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I'm very new on TDD and unit-testing, and I'm having quite a lot of doubts about the correct approach I should take during the tests of the custom model validations.

Suppose I have a custom validation:

User < ActiveRecord::Base
  validate :weird_validation

  def weird_validation
    # Validate the weird attribute

Should I take this approach:

context "validation"
  it "pass the validation with weird stuff" do
    user = User.new weird: "something weird"
    user.should be_valid

  it "should't pass the validation with normal stuff" do
    user = User.new weird: "something"
    user.should_not be_valid
    user.errors[:weird].size.should eq 1

Or this one:

context "#weird_validation" do
  it "should not add an error if weird is weird" do
    user = User.new
    user.stub(:weird){"something weird"}
    user.errors.should_not_receive :add
    user.weird_validation.should eq true

  it "should add an error if weird is not weird" do
    user = User.new
    user.errors.should_receive(:add).with(:weird, anything())
    user.weird_validation.should eq false


The first approach


  • It test behaviour
  • Easy refactoring


  • Dependable of other methods
  • Something unrelated could make the test fail

The second approach


  • It doesn't relay on anything else, since everything else is stubbed
  • It's very specific of all the things the code should do


  • It's very specific of all the things the code should do
  • Refactoring the validations could potentially break the test

I personally think the correct approach should be the first one, but I can't avoid to think that I'm relying too much in other methods rather than the one I want to test, and if the test fails it may be because of any method withing the model. For example, it would not validate if the validation of other attribute failed.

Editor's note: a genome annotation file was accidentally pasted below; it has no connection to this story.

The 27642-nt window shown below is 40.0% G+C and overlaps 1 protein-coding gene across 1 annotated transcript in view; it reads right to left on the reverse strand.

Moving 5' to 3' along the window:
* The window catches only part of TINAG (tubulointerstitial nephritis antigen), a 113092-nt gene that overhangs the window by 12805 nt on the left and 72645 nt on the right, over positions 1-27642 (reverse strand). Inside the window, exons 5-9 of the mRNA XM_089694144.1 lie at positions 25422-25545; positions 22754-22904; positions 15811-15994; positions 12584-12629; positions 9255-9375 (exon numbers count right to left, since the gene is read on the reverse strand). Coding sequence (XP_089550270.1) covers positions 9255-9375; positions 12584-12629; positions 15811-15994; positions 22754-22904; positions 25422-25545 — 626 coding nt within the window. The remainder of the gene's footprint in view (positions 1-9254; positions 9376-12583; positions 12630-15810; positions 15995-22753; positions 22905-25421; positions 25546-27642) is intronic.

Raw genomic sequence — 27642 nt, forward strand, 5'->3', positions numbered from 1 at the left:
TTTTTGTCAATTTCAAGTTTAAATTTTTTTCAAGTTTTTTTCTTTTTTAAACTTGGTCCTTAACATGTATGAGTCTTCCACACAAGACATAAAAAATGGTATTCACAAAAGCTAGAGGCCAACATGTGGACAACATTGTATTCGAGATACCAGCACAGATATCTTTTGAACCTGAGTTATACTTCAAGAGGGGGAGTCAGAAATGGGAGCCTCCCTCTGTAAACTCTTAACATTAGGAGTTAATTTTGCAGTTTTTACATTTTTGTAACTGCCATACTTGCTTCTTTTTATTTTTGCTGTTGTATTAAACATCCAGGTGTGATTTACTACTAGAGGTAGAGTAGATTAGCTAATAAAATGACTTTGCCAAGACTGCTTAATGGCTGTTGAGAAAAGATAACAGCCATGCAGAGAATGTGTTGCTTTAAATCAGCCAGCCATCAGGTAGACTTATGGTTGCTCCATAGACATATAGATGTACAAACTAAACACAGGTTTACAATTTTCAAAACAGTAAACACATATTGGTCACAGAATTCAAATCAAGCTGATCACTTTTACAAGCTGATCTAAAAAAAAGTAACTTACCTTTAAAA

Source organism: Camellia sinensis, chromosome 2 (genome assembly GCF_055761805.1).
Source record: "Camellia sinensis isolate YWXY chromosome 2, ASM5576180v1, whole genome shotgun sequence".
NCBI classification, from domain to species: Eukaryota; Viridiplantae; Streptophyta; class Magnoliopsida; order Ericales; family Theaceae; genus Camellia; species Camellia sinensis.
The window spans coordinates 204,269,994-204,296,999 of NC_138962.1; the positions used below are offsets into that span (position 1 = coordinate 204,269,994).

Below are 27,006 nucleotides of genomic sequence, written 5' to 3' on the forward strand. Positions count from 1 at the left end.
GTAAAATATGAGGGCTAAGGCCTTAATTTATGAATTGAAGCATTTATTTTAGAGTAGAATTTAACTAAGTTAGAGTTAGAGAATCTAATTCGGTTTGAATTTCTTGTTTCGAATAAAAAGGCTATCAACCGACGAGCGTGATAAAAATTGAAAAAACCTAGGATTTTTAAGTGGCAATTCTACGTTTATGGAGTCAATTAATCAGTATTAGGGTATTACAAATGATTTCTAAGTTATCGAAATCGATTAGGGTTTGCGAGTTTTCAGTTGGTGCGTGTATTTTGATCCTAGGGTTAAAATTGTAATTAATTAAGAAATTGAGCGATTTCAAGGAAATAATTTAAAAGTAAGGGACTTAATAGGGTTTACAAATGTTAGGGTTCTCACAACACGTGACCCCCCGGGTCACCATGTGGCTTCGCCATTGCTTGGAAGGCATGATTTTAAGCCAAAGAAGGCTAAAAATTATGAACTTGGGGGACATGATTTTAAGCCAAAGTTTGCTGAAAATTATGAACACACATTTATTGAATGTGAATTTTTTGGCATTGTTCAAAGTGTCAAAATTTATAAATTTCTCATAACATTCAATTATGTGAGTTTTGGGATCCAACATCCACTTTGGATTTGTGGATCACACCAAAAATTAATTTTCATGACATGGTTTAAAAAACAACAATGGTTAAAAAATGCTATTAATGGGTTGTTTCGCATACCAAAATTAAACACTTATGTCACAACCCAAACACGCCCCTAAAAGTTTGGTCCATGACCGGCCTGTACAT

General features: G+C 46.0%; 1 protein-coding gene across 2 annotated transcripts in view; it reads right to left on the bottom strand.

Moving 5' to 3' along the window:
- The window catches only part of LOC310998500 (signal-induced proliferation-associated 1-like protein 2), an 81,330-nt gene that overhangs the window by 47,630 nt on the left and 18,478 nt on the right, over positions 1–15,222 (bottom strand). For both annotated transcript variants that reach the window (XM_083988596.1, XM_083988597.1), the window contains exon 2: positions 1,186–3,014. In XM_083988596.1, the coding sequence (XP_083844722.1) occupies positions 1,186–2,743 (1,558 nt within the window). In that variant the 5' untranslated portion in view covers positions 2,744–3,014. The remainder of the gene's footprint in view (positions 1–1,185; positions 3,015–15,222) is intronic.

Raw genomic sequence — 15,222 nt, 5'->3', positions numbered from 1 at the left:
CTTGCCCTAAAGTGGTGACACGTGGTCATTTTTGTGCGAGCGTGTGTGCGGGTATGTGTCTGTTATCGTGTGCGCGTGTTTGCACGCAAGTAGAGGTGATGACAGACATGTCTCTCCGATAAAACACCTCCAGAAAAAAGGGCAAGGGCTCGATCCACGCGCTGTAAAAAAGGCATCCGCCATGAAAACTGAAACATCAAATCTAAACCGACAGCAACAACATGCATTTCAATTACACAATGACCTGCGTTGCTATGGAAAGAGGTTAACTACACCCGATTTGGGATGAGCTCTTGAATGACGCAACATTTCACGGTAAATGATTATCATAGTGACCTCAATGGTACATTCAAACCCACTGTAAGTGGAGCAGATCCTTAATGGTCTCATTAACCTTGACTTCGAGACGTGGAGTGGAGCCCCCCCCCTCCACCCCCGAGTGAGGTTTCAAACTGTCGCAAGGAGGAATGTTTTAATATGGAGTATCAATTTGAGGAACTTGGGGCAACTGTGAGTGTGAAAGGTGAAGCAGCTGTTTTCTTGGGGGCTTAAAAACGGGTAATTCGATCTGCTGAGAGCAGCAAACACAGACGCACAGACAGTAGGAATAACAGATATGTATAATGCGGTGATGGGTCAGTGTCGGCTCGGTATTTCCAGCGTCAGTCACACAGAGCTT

Using the second approach I'm practically writing the code twice, which seems like a waste of time and effort. But I'm unit-testing the isolated method about what it should do. (and I'm personally doing this for every single method, which is very bad and time consuming I think)

Is there any midway when it comes to using stubs and mocks? Because I've taken the second approach and I think I'm abusing it.

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1 Answer 1

IMO the second approach is the best one because you test your model properties and validations one at a time (the "unit" part).

To avoid overhead, you may consider using shoulda. It is really efficient for models unit testing. We're usually using a factory_girl/mocha/shoulda combination for functional testing (factory_girl and mocha are also very helpful to test queries and named scopes). Tests are easy to write, read and maintain :

# class UserTest < ActiveSupport::TestCase
# or
# describe 'User' do

  should have_db_column(:weird).of_type(:string).with_options(:limit=>255)
  should allow_value("something weird").for(:weird)
  should_not allow_value("something").for(:weird)
  should ensure_length_of(:weird).is_at_least(1).is_at_most(255)

# end

Shoulda generates positive/negative matchers therefore avoids a lot of code duplication.

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